Background: Much has been said about both Santos-Dumont and his inventions, but little has been said about the nature of his favorite sport at the turn of the 20th century: aviation,
and its risks. As Santos-Dumont met all the requisites to become an Olympic sportsman, Pierre de Coubertin, the president of the recently founded International Olympic Committee (1894), awarded
Santos-Dumont in 1905 one of the very first Olympic diplomas as he was the sports personality of his time. The objective of this research was to uncover and develop the image of Santos-Dumont as a
sportsman, especially playing a very dangerous sport (aviation), and his trajectory to become an Olympic hero.
Methods:The method used was the systematic review of texts collected in primary and secondary sources in various locations: from the archives of the Olympic Studies Center of the
International Olympic Committee and of the LA84 Foundation, Los Angeles, California, U.S, to the Petropolitano Sports Club in Petropolis and Santos-Dumont’s own writings.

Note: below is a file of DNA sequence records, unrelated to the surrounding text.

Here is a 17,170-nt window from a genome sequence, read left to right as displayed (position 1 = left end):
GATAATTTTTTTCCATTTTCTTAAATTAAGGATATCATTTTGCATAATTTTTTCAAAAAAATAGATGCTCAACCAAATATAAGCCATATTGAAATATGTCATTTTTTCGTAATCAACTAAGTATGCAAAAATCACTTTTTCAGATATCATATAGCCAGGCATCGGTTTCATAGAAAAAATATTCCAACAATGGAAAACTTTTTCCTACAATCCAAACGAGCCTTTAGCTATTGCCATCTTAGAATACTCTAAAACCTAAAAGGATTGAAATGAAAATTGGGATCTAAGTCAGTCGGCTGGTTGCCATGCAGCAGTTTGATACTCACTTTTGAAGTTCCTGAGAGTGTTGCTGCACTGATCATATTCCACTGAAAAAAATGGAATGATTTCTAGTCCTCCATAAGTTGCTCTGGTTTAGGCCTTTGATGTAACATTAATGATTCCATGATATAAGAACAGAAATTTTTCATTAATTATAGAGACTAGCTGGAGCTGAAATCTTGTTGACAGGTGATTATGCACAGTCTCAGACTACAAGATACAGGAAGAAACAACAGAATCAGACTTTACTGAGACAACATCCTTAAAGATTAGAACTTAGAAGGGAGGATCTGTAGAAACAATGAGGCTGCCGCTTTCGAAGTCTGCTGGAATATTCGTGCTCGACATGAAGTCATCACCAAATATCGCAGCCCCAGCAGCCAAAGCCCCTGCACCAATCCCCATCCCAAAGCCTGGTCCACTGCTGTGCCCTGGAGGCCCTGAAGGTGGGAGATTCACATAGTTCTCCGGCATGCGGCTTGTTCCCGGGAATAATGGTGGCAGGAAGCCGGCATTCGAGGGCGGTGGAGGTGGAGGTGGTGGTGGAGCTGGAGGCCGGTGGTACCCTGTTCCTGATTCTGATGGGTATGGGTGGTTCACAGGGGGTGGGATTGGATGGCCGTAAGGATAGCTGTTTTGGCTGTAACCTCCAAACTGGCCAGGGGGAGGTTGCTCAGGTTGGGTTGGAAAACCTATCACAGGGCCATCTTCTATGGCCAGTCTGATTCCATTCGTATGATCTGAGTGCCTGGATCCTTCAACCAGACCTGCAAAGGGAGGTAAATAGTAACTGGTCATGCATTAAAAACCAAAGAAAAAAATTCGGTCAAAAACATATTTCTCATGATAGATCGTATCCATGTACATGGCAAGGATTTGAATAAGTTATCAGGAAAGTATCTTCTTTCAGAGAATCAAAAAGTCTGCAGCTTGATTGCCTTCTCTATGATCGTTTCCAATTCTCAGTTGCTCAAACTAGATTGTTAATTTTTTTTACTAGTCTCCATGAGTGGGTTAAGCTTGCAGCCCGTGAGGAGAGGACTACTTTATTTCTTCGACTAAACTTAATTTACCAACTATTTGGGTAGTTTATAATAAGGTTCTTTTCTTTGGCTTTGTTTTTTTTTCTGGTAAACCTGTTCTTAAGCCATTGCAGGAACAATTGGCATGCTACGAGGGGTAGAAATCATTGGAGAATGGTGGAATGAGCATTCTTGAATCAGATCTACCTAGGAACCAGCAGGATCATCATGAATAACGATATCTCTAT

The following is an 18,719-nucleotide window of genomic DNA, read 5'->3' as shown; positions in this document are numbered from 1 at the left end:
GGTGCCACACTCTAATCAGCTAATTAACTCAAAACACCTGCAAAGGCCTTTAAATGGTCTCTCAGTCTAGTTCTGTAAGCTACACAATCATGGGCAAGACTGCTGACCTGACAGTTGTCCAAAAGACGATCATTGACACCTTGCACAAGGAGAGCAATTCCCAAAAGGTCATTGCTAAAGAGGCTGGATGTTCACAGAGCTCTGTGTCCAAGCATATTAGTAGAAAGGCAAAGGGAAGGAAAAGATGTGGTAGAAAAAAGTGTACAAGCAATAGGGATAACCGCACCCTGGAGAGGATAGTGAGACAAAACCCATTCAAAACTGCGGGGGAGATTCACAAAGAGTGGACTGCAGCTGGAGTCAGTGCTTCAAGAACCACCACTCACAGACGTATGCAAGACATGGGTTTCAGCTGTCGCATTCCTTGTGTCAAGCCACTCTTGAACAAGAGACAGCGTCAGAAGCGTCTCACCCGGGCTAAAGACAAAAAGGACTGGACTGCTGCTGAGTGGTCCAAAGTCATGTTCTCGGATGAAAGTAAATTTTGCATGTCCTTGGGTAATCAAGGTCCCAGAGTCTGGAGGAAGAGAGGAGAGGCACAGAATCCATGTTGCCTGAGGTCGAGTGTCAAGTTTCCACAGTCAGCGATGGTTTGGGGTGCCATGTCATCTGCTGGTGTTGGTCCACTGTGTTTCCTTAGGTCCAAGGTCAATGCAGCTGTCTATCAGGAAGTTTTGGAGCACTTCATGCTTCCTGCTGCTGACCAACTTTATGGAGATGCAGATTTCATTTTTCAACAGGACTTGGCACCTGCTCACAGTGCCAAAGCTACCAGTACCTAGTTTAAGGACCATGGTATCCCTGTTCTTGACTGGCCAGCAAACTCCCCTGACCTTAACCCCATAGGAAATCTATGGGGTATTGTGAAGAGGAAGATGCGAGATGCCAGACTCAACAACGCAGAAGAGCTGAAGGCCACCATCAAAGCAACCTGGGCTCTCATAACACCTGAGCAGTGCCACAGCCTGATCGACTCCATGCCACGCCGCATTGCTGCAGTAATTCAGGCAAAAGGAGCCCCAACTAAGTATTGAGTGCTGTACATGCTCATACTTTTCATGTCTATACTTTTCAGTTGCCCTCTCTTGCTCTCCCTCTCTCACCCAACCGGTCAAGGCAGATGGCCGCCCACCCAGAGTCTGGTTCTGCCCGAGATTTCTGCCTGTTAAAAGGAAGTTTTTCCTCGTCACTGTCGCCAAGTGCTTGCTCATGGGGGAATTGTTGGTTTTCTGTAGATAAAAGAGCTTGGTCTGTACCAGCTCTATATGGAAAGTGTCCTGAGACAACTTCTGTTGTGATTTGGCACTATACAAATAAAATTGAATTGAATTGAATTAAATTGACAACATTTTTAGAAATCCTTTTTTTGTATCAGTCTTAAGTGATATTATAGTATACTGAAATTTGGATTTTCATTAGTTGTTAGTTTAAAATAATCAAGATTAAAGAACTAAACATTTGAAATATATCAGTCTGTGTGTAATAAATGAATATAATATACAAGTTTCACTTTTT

Results: Santos-Dumont started his sports life very early: from his hunting adventures in his father’s farm as a child, to tennis, rowing, horseback riding, golf, snow sports, auto
racing, tricycle racing and aviation. In Paris, as he devoted himself to the construction of dirigibles and airplanes, he had to face many challenges and almost died in serious accidents.
Conclusions: Alberto Santos-Dumont played a variety of sports during his lifetime and, especially put his life at risk in his trials with dirigibles and airplanes at a time when
aviation was considered a sport. It is also possible to think of Santos-Dumont as one of the pioneers of extreme sport. His sporting challenges and feats were recognized by society at his own time and
he was awarded an Olympic diploma by Pierre de Coubertin in 1905.